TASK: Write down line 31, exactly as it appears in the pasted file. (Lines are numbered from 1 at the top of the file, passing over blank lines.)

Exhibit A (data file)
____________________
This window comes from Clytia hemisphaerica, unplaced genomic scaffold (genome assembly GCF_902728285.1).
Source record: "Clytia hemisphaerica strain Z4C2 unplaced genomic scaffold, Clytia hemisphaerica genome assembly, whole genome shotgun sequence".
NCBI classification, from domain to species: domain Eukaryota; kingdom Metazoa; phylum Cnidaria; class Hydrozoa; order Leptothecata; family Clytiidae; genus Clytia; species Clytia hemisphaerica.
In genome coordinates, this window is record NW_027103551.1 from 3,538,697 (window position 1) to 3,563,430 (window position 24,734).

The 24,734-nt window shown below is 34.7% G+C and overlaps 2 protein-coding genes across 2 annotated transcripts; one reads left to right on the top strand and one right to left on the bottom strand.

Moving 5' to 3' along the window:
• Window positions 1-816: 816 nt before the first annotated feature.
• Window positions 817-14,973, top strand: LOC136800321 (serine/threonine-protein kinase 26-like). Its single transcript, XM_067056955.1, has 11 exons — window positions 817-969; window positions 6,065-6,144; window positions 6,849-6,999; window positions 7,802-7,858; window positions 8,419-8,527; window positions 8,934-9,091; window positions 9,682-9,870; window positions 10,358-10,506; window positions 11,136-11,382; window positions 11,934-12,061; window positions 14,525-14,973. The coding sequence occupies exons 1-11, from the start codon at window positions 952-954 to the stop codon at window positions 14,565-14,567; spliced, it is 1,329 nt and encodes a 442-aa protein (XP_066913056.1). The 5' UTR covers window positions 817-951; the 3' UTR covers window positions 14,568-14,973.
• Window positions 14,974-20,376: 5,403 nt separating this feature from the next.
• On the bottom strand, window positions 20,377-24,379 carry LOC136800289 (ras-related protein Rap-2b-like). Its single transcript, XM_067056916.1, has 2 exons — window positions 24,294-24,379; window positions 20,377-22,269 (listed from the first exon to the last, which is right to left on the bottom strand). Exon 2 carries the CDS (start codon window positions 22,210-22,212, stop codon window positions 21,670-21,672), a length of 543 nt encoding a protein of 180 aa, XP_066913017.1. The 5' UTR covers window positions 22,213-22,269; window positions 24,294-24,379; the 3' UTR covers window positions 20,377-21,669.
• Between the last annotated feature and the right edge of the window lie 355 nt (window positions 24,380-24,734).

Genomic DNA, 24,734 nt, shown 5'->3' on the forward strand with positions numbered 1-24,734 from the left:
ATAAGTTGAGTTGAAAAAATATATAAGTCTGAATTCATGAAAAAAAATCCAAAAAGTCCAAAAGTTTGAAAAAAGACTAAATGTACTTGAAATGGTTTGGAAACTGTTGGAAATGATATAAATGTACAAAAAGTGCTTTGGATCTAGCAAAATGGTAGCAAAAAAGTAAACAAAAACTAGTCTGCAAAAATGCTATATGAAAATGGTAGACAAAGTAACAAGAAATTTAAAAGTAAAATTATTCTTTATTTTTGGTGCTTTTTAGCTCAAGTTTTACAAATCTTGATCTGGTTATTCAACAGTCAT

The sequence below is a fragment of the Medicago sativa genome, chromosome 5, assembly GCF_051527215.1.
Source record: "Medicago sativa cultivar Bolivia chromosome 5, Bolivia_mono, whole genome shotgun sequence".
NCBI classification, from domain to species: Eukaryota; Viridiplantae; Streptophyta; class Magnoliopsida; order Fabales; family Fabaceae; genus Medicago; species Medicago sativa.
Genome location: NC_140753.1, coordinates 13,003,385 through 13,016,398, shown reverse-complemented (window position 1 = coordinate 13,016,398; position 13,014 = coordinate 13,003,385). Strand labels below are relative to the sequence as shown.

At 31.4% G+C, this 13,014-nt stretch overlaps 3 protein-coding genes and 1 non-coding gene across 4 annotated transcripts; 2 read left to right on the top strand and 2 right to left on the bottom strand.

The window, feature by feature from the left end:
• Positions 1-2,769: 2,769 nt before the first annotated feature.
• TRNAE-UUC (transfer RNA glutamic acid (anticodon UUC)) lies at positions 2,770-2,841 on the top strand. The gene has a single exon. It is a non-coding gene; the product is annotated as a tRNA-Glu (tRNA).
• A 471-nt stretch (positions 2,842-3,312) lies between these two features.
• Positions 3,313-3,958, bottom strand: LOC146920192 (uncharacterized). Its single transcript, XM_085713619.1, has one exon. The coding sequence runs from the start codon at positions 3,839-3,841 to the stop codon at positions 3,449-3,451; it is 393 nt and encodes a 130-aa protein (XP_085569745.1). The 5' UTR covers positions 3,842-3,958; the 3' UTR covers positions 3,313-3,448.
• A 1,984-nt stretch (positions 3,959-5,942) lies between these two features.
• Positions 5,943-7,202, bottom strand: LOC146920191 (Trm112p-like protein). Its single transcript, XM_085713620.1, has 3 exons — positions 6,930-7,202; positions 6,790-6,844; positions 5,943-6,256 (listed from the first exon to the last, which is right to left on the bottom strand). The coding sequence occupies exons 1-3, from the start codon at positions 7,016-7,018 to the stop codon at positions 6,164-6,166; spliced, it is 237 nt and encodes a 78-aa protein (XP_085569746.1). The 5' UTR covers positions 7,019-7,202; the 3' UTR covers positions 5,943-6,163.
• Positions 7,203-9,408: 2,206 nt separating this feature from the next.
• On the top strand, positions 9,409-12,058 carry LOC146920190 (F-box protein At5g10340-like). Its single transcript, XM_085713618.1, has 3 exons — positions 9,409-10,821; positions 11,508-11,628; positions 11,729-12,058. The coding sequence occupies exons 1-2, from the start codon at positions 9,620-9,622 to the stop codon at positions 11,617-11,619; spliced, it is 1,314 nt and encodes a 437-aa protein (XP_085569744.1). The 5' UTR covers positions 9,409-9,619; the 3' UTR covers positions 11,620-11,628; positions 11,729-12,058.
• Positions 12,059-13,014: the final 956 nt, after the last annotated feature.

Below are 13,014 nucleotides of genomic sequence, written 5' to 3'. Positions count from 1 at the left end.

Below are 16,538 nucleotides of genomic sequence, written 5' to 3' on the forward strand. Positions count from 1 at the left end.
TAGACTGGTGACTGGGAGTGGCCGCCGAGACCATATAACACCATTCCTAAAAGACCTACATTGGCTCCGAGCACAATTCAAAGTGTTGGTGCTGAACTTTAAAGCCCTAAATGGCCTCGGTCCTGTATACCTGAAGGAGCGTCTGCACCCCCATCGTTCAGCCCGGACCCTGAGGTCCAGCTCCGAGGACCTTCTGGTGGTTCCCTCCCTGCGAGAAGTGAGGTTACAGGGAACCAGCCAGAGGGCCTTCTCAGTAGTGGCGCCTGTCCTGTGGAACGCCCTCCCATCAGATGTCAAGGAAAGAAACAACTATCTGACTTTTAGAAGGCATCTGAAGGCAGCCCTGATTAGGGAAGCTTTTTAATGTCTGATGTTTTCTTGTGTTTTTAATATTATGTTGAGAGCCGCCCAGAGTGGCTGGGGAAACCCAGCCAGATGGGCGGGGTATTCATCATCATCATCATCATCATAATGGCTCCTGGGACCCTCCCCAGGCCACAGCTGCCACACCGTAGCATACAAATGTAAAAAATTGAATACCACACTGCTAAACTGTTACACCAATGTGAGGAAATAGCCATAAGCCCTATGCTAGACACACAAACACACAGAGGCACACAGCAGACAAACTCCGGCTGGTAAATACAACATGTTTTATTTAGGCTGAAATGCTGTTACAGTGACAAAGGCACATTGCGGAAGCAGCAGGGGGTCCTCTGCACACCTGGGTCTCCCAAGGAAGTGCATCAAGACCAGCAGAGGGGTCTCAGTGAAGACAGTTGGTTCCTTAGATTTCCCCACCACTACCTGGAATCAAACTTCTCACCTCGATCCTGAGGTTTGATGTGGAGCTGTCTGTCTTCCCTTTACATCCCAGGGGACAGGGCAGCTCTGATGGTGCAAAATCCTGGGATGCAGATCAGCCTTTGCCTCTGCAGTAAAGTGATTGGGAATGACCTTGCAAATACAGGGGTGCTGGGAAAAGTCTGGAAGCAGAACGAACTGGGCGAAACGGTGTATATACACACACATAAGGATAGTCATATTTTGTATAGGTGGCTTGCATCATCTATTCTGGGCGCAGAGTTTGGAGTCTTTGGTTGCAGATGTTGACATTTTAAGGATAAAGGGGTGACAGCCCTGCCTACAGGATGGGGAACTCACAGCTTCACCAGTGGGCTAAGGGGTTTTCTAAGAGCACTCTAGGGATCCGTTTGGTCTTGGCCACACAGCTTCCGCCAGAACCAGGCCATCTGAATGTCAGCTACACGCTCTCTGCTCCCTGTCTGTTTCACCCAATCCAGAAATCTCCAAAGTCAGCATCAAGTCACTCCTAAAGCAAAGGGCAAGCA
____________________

TAGACTGGTGACTGGGAGTGGCCGCCGAGACCATATAACACCATTCCTAAAAGACCTACATTGGCTCCGAGCACAATTCAAAGTGTTGGTGCTGAACTTTAAAGCCCTAAATGGCCTCGGTCCTGTATACCTGAAGGAGCGTCTGCACCCCCATCGTTCAGCCCGGACCCTGAGGTCCAGCTCCGAGGACCTTCTGGTGGTTCCCTCCCTGCGAGAAGTGAGGTTACAGGGAACCAGCCAGAGGGCCTTCTCAGTAGTGGCGCCTGTCCTGTGGAACGCCCTCCCATCAGATGTCAAGGAAAGAAACAACTATCTGACTTTTAGAAGGCATCTGAAGGCAGCCCTGATTAGGGAAGCTTTTTAATGTCTGATGTTTTCTTGTGTTTTTAATATTATGTTGAGAGCCGCCCAGAGTGGCTGGGGAAACCCAGCCAGATGGGCGGGGTATTCATCATCATCATCATCATCATAATGGCTCCTGGGACCCTCCCCAGGCCACAGCTGCCACACCGTAGCATACAAATGTAAAAAATTGAATACCACACTGCTAAACTGTTACACCAATGTGAGGAAATAGCCATAAGCCCTATGCTAGACACACAAACACACAGAGGCACACAGCAGACAAACTCCGGCTGGTAAATACAACATGTTTTATTTAGGCTGAAATGCTGTTACAGTGACAAAGGCACATTGCGGAAGCAGCAGGGGGTCCTCTGCACACCTGGGTCTCCCAAGGAAGTGCATCAAGACCAGCAGAGGGGTCTCAGTGAAGACAGTTGGTTCCTTAGATTTCCCCACCACTACCTGGAATCAAACTTCTCACCTCGATCCTGAGGTTTGATGTGGAGCTGTCTGTCTTCCCTTTACATCCCAGGGGACAGGGCAGCTCTGATGGTGCAAAATCCTGGGATGCAGATCAGCCTTTGCCTCTGCAGTAAAGTGATTGGGAATGACCTTGCAAATACAGGGGTGCTGGGAAAAGTCTGGAAGCAGAACGAACTGGGCGAAACGGTGTATATACACACACATAAGGATAGTCATATTTTGTATAGGTGGCTTGCATCATCTATTCTGGGCGCAGAGTTTGGAGTCTTTGGTTGCAGATGTTGACATTTTAAGGATAAAGGGGTGACAGCCCTGCCTACAGGATGGGGAACTCACAGCTTCACCAGTGGGCTAAGGGGTTTTCTAAGAGCACTCTAGGGATCCGTTTGGTCTTGGCCACACAGCTTCCGCCAGAACCAGGCCATCTGAATGTCAGCTACACGCTCTCTGCTCCCTGTCTGTTTCACCCAATCCAGAAATCTCCAAAGTCAGCATCAAGTCACTCCTAAAGCAAAGGGCAAGCA